Redis for PCF v1.9

Redis for PCF Architecture and Lifecycle

Redis for PCF offers On-Demand, Dedicated-VM, and Shared-VM plans. This section describes the architecture, lifecycle, and configurations of these plans, as well as networking information for the on-demand service.

Redis for PCF Architecture for On-Demand Service Plan

Architecture Diagram for On-Demand Plan

This diagram shows how the architecture of the service broker and On-Demand plans and how the user’s app binds to a Redis instance.

On-Demand Architecture Diagram

On-Demand Service Plans

  • These plans are operator-configured and enabled. Once enabled, App Developers can provision a Redis instance from that plan.
  • You can disable any of the three on-demand plans in the plan’s page in Ops Manager. See descriptions of the three on-demand plans in the Overview of Redis for PCF topic.
  • The maximum number of instances is managed at by a per-plan and global quota. The maximum number of instances cannot surpass 50.
  • Operators can update the plan settings, including the VM size, disk size, and Redis configuration settings, after the plans have been created. Operators should not downsize the VMs or disk size as this can cause data loss in pre-existing instances.
  • App Developers can update certain Redis configurations.

Configuration for On-Demand Service Plans

For On-Demand Plans, certain Redis configurations can be set by the operator during plan configuration, and by the App Developer during instance provisioning. Other Redis configurations cannot be changed from the default.

  • Operator configurable Redis settings include the following: timeout, tcp-keepalive, maxclients, and lua scripting. See the Operator Guide section of this documentation for more detail.
  • App-Developer configurable Redis settings include the following: maxmemory-policy, notify-keyspace-events, slowlog-log-slower-than, and slowlog-max-len. See the App Developer guide of this documentation for more detail.

Lifecycle for On-Demand Service Plan

The image below shows the lifecycle of Redis for PCF, from an operator installing the tile, through an app developer using the service, to an operator deleting the tile.

On-Demand Lifecycle Diagram

On-Demand Services and Networking

BOSH 2.0 and the Service Network

Before BOSH 2.0, cloud operators pre-provisioned service instances from Ops Manager. In the Ops Manager Director Networking pane, they allocated a block of IP addresses for the service instance pool, and under Resource Config they provisioned pool VM resources, specifying the CPU, hard disk, and RAM they would use. All instances had to be provisioned at the same level. With each create-service request from a developer, Ops Manager handed out a static IP address from this block, and with each delete-service it cleaned up the VM and returned it to the available pool.

With BOSH 2.0 dynamic networking and Cloud Foundry asynchronous service provisioning, operators can now define a dynamically-provisioned service network that hosts instances more flexibly. The service network runs separate from the PCF default network. While the default network hosts VMs launched by Ops Manager, the VMs running in the service network are created and provisioned on-demand by BOSH, and BOSH lets the IaaS assign IP addresses to the service instance VMs. Each dynamic network attached to a job instance is typically represented as its own Network Interface Controller in the IaaS layer.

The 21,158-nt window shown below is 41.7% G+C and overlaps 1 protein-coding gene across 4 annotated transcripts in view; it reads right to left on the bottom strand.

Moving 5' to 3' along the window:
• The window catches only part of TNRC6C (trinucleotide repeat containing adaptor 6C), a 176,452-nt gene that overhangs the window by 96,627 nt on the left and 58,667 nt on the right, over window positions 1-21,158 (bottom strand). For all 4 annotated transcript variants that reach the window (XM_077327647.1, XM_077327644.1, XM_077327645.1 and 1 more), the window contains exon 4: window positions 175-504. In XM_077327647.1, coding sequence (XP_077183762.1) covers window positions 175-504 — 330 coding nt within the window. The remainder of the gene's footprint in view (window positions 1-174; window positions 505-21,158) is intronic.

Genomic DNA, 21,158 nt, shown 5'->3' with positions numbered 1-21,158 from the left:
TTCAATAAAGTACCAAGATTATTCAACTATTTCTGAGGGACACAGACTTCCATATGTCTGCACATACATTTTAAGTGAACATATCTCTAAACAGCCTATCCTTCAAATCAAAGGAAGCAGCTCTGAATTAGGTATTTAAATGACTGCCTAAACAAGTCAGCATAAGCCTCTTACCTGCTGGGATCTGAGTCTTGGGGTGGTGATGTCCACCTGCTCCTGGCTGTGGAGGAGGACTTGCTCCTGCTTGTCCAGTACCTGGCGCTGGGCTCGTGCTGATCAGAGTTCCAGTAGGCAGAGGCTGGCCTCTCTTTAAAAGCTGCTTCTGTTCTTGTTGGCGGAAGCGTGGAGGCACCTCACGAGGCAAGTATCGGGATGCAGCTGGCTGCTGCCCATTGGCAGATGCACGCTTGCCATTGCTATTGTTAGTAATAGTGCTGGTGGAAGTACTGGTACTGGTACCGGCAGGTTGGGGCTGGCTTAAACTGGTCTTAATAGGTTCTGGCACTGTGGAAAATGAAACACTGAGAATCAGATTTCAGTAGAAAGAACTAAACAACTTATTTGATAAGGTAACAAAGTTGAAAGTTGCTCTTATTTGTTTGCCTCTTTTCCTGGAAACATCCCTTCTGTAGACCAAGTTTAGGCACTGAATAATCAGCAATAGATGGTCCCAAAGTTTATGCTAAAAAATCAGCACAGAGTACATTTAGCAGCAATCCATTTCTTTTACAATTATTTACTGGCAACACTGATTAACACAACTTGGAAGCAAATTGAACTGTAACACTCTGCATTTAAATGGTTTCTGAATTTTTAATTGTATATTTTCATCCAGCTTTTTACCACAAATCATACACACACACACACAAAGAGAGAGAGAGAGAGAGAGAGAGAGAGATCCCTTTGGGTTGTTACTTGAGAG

Operators enable on-demand services when they deploy PCF, by creating one or more service networks in the Ops Manager Director Create Networks pane and selecting the Service Network checkbox. Designating a network as a service network prevents Ops Manager from creating VMs in the network, leaving instance creation to the underlying BOSH.

Service Network checkbox

When they deploy an on-demand service, operators select the service network when configuring the tile for that on-demand service.

Default Network and Service Network

Like other on-demand PCF services, On-Demand Redis for PCF relies on the BOSH 2.0 ability to dynamically deploy VMs in a dedicated network. The on-demand service broker uses this capability to create single-tenant service instances in a dedicated service network.

On-demand services use the dynamically-provisioned service network to host the single-tenant worker VMs that run as service instances within development spaces. This architecture lets developers provision IaaS resources for their service instances at creation time, rather than the operator pre-provisioning a fixed quantity of IaaS resources when they deploy the service broker.

By making services single-tenant, where each instance runs on a dedicated VM rather than sharing VMs with unrelated processes, on-demand services eliminate the “noisy neighbor” problem when one application hogs resources on a shared cluster. Single-tenant services can also support regulatory compliance where sensitive data must be compartmentalized across separate machines.

An on-demand service splits its operations between the default network and the service network. Shared components of the service, such as executive controllers and databases, run centrally on the default network along with the Cloud Controller, UAA, and other PCF components. The worker pool deployed to specific spaces runs on the service network.

The diagram below shows worker VMs in an on-demand service instance, such as RabbitMQ for PCF, running on a separate services network, while other components run on the default network.

Architecture Diagram

Required Networking Rules for On-Demand Services